A lot of you probably remember the popular show on Nickelodeon called “The Secret Life of Alice Mack”. The most memorable part of the show was that she had super powers! Alice Mack could expel bolts from her fingertips, turn into liquid and sneak under doors, and turn neon every once in a while! All these superpowers gave her the ability to sneak around a lot, which she had to because she kept her super powers hidden.

Now the part many people don’t remember about the show is how she got these super powers. Turns out Alice Mack was walking home from school one day in her pleasant town of Paradise Valley when she almost got hit by a truck from a chemical plant, and instead got drenched in this top secret chemical called GC-161! It was this incident that gave her the abnormal superpowers!

Alice Mack ‘s case was pretty unique in that she didn’t get sick from the chemicals, and instead gave her powers that she used to her advantage. This actually puts the chemical accident in a positive light, which is not exactly the message we want send to kids. It gives the impression that maybe some new innovative chemical could possibly give one some sort of supernatural characteristic. Hopefully kids wont believe this fairytale for too long.

There have been numerous and exhausting efforts to reduce the risk of another devastating terrorist attack. Efforts have been made all the way from not allowing liquids onto planes to fighting in a war on terrorism that has left many Americans to question its value and killed millions of innocent civilians. The idea of a terrorist attack is very tragic, and heightened security should be a preventative measure, but to what extent?

As Beck states in his article Living in the World Risk Society, “The Irony of risk here is that rationality, that is, the experience of the past, encourages anticipation of the wrong kind of risk, the one we believe we can calculate and control, whereas the disaster arises from what we don’t know and can’t calculate” (pg 330). It is unfortunate that one of the most powerful tools of a terrorist attack is usually the element of surprise, and will most likely be planned around all the areas of heightened security. This is not to say that no heightened measures of security or efforts should be taken for preventative matters, but I do feel that more efforts could be focused on issues directly and continually effecting Americans on a daily basis, which I’m calling local issues.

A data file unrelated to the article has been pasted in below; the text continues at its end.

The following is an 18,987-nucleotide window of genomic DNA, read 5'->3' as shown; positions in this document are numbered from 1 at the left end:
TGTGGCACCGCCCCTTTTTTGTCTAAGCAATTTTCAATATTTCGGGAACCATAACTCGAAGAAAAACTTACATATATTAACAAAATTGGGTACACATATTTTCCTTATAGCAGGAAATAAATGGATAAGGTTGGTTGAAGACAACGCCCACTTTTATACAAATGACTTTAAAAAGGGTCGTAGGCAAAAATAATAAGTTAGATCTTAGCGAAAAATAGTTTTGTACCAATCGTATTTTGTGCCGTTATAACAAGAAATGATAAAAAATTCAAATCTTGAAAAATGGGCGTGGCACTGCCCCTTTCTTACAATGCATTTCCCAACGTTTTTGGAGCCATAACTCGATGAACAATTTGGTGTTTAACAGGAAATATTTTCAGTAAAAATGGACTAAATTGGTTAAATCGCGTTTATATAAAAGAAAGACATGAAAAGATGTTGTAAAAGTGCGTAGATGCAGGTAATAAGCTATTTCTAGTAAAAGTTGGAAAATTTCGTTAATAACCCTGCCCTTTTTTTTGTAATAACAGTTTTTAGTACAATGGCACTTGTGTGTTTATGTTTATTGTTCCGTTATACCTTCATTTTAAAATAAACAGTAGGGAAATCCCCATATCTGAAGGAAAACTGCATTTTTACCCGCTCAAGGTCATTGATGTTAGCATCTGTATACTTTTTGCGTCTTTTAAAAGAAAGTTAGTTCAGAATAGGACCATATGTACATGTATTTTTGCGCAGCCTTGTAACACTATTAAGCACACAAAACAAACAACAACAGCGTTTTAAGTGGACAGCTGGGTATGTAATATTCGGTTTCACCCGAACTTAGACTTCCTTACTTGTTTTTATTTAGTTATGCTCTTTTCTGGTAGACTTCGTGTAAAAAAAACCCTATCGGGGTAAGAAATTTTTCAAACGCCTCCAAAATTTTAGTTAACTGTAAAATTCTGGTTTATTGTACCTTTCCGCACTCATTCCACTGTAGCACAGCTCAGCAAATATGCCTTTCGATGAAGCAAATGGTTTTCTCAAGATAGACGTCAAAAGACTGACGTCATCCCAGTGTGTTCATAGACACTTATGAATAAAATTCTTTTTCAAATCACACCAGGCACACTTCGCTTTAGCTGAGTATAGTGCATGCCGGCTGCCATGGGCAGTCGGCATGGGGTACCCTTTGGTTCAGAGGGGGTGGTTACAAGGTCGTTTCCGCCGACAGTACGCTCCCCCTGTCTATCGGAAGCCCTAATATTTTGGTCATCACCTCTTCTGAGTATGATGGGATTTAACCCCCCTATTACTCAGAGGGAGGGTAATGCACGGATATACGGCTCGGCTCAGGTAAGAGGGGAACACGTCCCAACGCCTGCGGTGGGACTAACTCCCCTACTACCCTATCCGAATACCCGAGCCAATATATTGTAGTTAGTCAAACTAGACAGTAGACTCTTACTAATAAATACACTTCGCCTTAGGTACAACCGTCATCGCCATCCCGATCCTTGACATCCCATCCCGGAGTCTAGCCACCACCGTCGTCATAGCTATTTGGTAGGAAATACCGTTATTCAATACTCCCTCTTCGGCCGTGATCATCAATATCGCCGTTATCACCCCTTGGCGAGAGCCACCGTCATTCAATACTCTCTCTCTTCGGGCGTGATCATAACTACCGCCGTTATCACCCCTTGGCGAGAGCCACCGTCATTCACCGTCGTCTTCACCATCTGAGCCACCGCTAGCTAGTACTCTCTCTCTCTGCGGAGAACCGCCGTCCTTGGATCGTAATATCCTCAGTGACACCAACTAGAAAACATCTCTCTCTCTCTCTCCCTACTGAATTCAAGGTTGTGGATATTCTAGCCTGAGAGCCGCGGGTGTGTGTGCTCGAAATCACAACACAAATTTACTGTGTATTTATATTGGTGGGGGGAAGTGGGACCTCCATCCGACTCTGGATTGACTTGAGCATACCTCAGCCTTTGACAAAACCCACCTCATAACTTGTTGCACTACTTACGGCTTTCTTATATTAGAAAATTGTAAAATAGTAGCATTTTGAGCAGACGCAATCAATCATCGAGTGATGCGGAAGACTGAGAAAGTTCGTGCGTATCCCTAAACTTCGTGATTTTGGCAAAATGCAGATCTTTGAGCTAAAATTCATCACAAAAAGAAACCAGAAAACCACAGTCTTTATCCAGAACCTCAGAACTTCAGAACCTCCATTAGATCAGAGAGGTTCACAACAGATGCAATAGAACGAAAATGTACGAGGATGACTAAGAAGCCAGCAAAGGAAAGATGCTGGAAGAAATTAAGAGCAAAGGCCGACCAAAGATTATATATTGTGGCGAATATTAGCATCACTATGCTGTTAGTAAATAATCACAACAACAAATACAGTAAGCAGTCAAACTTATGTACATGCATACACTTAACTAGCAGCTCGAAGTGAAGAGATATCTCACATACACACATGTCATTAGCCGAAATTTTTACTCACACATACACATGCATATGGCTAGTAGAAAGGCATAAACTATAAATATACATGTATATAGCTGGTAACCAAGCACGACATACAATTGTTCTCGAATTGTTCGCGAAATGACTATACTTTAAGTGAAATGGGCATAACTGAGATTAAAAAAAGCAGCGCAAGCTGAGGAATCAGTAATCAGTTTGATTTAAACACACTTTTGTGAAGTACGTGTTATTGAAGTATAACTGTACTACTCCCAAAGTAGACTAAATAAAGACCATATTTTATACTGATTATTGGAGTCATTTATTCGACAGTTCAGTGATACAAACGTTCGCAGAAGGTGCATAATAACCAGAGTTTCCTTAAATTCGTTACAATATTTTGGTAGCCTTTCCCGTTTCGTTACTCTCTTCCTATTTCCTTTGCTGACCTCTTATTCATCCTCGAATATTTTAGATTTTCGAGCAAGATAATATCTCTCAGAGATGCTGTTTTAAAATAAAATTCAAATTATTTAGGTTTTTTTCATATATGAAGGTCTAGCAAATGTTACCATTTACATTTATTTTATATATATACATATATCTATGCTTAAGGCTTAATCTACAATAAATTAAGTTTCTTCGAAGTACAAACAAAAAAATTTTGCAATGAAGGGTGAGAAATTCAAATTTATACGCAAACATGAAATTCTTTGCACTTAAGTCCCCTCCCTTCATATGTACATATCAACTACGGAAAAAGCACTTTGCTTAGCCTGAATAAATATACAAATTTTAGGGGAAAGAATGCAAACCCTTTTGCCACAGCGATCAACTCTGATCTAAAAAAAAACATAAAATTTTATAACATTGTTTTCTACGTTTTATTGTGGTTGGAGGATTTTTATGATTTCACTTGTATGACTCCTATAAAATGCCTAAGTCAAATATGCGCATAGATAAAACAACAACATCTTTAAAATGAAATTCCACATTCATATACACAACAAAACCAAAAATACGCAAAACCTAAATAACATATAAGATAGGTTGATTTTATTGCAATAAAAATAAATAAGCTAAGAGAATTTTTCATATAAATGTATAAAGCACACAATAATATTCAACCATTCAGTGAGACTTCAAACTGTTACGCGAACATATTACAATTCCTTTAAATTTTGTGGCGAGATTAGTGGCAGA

There are many local issues we could list out, but for the purpose of this class I’d like to focus on the production and irresponsible disposing of toxic chemicals. Scorecard, ” The pollution information site,” shows the location of Superfund sites all over the US. “Superfund sites are the nation’s worst toxic sites: 1,305 are scheduled for cleanup on the national priorities list (NPL). About 11 million people in the U.S., including 3-4 million children live within 1 mile of a federal Superfund site and confront potential public health risks.” (http://scorecard.goodguide.com/env-releases/land/). The risks of these sites are calculable, and can be controlled, so I feel efforts to actually get them cleaned should be prioritized. More people are affected by these toxic chemicals on a daily basis, and in the long run they will kill more Americans (than an acute, one-time terrorist attack, for example) through cancer caused by these toxins.

Of course there is more fear of a terrorist attack than the long term subtle effects of living on a toxic site, but in terms of taking preventive measures, it seems cleaning up known toxic sites that are  continually polluting people should be focused on more. The solution to cleaning these toxic sites is already here, it just needs to be done; or maybe bumped up a couple slots on the “National Priorities List.”

Check out this site to see where there are Superfund sites near you!